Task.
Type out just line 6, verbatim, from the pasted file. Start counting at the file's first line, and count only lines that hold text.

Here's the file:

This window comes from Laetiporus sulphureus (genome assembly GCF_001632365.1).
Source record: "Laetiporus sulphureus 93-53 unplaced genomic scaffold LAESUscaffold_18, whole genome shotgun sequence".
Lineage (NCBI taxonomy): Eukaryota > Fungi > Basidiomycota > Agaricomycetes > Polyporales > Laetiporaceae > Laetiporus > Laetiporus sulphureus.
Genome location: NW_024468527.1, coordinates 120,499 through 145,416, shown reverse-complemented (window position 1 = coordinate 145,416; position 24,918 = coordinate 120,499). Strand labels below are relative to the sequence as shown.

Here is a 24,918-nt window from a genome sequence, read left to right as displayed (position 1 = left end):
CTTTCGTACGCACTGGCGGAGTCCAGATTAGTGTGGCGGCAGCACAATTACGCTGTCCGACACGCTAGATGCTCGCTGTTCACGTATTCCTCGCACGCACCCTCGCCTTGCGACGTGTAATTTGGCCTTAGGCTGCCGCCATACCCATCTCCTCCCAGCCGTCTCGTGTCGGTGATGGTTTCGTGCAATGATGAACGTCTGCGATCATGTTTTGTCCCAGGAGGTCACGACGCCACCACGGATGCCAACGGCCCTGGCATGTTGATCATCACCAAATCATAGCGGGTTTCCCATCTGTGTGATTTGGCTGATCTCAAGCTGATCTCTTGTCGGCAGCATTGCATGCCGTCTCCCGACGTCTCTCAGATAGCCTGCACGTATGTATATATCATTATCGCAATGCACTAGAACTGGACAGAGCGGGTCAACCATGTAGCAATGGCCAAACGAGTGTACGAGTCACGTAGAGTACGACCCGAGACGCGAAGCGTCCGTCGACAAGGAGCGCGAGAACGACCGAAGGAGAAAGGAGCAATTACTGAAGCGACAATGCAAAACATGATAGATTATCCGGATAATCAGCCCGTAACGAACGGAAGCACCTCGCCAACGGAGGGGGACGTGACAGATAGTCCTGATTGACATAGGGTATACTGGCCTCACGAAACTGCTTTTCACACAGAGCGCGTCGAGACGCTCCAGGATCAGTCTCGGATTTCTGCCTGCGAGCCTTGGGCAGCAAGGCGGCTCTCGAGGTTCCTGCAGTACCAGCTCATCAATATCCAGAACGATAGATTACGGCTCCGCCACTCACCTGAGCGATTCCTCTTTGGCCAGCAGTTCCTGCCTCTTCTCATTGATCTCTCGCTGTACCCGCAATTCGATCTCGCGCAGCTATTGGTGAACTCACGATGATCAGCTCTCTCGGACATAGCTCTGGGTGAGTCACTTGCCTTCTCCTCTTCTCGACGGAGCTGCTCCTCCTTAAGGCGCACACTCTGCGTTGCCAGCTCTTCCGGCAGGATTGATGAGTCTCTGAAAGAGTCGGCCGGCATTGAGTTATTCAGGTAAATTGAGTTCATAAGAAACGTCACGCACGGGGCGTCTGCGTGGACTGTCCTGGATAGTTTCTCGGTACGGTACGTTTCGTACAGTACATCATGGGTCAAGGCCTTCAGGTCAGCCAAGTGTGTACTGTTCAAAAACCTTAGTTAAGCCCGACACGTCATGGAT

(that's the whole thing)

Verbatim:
CTTTCGTACGCACTGGCGGAGTCCAGATTAGTGTGGCGGCAGCACAATTACGCTGTCCGACACGCTAGATGCTCGCTGTTCACGTATTCCTCGCACGCACCCTCGCCTTGCGACGTGTAATTTGGCCTTAGGCTGCCGCCATACCCATCTCCTCCCAGCCGTCTCGTGTCGGTGATGGTTTCGTGCAATGATGAACGTCTGCGATCATGTTTTGTCCCAGGAGGTCACGACGCCACCACGGATGCCAACGGCCCTGGCATGTTGATCATCACCAAATCATAGCGGGTTTCCCATCTGTGTGATTTGGCTGATCTCAAGCTGATCTCTTGTCGGCAGCATTGCATGCCGTCTCCCGACGTCTCTCAGATAGCCTGCACGTATGTATATATCATTATCGCAATGCACTAGAACTGGACAGAGCGGGTCAACCATGTAGCAATGGCCAAACGAGTGTACGAGTCACGTAGAGTACGACCCGAGACGCGAAGCGTCCGTCGACAAGGAGCGCGAGAACGACCGAAGGAGAAAGGAGCAATTACTGAAGCGACAATGCAAAACATGATAGATTATCCGGATAATCAGCCCGTAACGAACGGAAGCACCTCGCCAACGGAGGGGGACGTGACAGATAGTCCTGATTGACATAGGGTATACTGGCCTCACGAAACTGCTTTTCACACAGAGCGCGTCGAGACGCTCCAGGATCAGTCTCGGATTTCTGCCTGCGAGCCTTGGGCAGCAAGGCGGCTCTCGAGGTTCCTGCAGTACCAGCTCATCAATATCCAGAACGATAGATTACGGCTCCGCCACTCACCTGAGCGATTCCTCTTTGGCCAGCAGTTCCTGCCTCTTCTCATTGATCTCTCGCTGTACCCGCAATTCGATCTCGCGCAGCTATTGGTGAACTCACGATGATCAGCTCTCTCGGACATAGCTCTGGGTGAGTCACTTGCCTTCTCCTCTTCTCGACGGAGCTGCTCCTCCTTAAGGCGCACACTCTGCGTTGCCAGCTCTTCCGGCAGGATTGATGAGTCTCTGAAAGAGTCGGCCGGCATTGAGTTATTCAGGTAAATTGAGTTCATAAGAAACGTCACGCACGGGGCGTCTGCGTGGACTGTCCTGGATAGTTTCTCGGTACGGTACGTTTCGTACAGTACATCATGGGTCAAGGCCTTCAGGTCAGCCAAGTGTGTACTGTTCAAAAACCTTAGTTAAGCCCGACACGTCATGGAT